Mbakara, who admitted killing the two children, Princess and Rachel aged nine and six years respectively, told detectives that “I drugged the food and after eating it, they fell asleep and then I carried them to their inner room where I started hacking their heads off” adding that,
“I was offered N1 million to bring a virgin head. I was to be paid two million naira for the two heads,” he said.
Mbakara, was alleged to have been in the business of selling human heads for rituals within Calabar metropolis
In October 2011, in Anantigha in Calabar South, one Effiong Edet (38), allegedly beheaded a mad woman for the funeral rites of his uncle, who was a chief.
He confessed to have drugged himself to be able to carry out the act.
But Edet was said to have killed the woman, “for moneymaking rituals, and not for a burial of any chief, since nobody would ordinarily send him to come to Calabar for a human head”.
Last year, a widow and mother of five, Mrs. Helen Ilonge was allegedly beheaded by suspected ritual killers who also cut off some of her vital organs.
The late Helen was the Primary Health Care Coordinator in Bekwara Local Government Area of the State. She was kidnapped while returning from a church programme at Assemblies of God, Abakaliki, in Ebonyi State, to her Ukpe village, along Ikom-Ogoja highway.
Some of the relations of the affected persons in an interview, expressed deep fears about the way and manner the investigations were being handled by the police.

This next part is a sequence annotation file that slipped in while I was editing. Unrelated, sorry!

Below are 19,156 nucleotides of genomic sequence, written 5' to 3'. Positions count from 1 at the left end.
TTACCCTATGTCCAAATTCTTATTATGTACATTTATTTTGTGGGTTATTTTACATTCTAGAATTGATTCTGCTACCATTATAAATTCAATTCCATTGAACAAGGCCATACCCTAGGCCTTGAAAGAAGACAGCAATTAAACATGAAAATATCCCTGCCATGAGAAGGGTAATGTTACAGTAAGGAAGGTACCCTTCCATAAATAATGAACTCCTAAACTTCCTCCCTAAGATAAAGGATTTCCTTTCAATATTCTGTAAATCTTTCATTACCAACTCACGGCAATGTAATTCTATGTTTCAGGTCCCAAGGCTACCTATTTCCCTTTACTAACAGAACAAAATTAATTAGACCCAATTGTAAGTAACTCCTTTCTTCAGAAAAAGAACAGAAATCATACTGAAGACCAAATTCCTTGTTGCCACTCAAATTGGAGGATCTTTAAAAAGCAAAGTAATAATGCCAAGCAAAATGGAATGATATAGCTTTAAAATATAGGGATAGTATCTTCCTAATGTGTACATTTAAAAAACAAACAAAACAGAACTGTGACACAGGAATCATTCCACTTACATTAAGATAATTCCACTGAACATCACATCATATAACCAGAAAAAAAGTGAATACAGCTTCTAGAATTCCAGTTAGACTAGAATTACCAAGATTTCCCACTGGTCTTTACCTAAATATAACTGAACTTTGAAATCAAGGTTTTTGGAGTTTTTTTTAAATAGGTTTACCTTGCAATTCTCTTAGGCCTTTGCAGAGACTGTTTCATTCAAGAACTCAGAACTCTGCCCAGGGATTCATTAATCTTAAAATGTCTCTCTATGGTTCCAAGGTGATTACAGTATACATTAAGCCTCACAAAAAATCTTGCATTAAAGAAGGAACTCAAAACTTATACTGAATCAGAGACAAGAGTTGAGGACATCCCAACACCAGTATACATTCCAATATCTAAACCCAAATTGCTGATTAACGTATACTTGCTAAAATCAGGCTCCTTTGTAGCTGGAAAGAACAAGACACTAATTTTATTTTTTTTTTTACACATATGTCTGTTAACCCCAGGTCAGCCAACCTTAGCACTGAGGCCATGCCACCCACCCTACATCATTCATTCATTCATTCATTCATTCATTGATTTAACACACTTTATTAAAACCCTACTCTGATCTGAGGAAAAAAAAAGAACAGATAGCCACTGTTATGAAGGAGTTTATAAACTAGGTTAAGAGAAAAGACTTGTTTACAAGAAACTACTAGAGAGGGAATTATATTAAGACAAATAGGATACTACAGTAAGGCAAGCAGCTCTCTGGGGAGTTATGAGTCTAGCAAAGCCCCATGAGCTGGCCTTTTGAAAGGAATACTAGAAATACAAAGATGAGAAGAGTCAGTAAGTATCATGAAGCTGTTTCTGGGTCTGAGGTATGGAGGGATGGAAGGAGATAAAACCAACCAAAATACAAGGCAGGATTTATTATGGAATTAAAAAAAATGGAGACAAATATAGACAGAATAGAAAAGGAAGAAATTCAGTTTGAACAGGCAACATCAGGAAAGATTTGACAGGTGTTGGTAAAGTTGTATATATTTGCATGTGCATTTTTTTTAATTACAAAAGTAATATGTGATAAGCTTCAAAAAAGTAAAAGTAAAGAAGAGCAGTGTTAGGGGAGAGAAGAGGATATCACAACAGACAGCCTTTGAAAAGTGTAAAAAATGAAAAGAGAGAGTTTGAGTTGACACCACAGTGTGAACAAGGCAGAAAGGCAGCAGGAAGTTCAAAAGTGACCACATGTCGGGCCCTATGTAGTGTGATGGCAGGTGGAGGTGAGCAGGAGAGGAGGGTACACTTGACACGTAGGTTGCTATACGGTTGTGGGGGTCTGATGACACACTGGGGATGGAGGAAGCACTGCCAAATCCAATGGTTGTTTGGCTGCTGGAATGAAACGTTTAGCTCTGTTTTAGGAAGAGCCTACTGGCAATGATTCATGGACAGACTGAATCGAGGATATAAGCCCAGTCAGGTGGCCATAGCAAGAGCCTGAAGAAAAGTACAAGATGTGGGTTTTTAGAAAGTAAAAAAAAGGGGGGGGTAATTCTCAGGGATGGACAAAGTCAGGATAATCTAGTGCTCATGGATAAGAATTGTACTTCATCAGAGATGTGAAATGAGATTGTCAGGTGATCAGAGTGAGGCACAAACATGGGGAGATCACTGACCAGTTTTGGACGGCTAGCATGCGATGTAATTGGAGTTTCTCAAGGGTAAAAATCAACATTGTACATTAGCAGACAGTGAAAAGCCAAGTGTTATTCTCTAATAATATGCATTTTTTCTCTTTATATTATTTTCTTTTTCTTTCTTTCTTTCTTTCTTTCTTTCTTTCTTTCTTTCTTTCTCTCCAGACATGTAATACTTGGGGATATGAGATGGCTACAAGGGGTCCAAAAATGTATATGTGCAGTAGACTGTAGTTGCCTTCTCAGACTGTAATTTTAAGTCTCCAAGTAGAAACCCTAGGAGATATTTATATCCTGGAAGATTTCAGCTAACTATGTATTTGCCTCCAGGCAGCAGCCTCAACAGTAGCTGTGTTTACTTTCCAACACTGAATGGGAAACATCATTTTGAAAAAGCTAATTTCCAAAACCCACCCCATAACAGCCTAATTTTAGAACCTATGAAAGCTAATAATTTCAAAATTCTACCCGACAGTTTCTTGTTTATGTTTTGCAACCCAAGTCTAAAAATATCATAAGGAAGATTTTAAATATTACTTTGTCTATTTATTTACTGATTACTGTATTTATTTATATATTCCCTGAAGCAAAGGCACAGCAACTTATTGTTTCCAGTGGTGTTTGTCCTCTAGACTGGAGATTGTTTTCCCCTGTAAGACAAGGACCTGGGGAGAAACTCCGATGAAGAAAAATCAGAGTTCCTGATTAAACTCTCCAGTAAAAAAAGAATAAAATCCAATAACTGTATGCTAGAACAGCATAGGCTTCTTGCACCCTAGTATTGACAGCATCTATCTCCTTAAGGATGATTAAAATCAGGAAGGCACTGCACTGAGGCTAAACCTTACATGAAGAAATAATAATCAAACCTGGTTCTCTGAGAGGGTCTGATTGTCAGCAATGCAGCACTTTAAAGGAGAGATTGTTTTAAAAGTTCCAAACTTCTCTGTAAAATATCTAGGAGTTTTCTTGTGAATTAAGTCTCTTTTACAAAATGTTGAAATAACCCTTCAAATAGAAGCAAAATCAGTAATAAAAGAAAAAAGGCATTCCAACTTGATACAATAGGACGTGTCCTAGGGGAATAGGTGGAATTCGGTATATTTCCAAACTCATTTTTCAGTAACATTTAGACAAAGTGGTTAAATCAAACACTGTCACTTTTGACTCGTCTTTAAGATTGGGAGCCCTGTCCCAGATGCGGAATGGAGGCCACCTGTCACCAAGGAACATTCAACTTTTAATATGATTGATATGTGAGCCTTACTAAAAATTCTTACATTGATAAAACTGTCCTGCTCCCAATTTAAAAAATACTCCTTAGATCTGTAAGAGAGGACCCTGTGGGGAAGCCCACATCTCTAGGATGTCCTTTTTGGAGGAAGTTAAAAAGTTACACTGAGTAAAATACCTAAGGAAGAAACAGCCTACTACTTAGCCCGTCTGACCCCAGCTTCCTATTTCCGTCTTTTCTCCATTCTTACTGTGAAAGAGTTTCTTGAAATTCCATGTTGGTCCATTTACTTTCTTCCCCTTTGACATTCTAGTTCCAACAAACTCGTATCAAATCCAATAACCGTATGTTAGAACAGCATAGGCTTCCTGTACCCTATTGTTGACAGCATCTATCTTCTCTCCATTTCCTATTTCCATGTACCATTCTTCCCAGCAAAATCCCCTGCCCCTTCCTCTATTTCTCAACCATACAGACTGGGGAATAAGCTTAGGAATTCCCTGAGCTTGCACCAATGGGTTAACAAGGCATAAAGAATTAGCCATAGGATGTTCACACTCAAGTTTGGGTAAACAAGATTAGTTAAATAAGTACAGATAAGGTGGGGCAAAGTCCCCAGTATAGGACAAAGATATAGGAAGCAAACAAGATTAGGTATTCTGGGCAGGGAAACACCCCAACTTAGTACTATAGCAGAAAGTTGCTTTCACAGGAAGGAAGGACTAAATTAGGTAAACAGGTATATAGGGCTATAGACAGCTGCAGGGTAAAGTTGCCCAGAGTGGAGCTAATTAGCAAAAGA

Ritual killing booms in South-west
Hunting of human lives for ritual purposes appears to be a booming albeit, filthy lucre in the South-west zone of the country. Investigation by Sunday Sun correspondents revealed that the headhunters are no respecters of age as both the young and the old have been victims of the human predators.
Our man in Ibadan, the Oyo State capital, Gbenga Adesuyi, reports that a man was found dead and his scrotum removed at Gbare area of Idi-Ayunre in Oluyole Local Government Area of the State on Wednesday, February 6, 2013. It was suspected that ritual killers killed the deceased. Also, on the same day, her male friend and five other collaborators, in Oyo town, allegedly murdered a middle- aged woman. Her head was cut off for moneymaking ritual, while her other parts of the body were burnt, for fear of their secret been exposed. In Omi-Adio area of Ido Local Government council, suspected ritual killers beheaded a woman and cut her chest and other vital organs. According to Chief Isiaka Ifagbemi, a herbalist based in Olunde area of Ibadan, moneymaking rituals vary because it depends on the choice of the client. Some people, he said, have used their mothers or wives for such rituals.
Types of rituals
Ifagbemi listed different types of money making rituals, although he was quick to add that, “I have not done any for anyone.” There is one called Osole, another one depends on the nature of the person’s business, and pure moneymaking ritual that involves shedding of blood which is common in the society. He said that those involved in moneymaking ritual sometimes use pregnant women, albino, hunch-backs and children.
He recalled the story his father once told him about a man who went for money ritual to aid his business. The ritual was made, according to him, but it did not work until after three years. “The man was told by the herbalist that some strangers would bring a business that he had no previous experience of, to him. He had warned him not to reject the business proposal. He forgot about the ritual but after three years, three strange men came to his shop and offered him a business to help them purchase vehicles. He told them he was a novice in the business and as he was seeing the strangers off, they disappeared. That was when he remembered the money ritual he had performed.
Osole – A special kind of ritual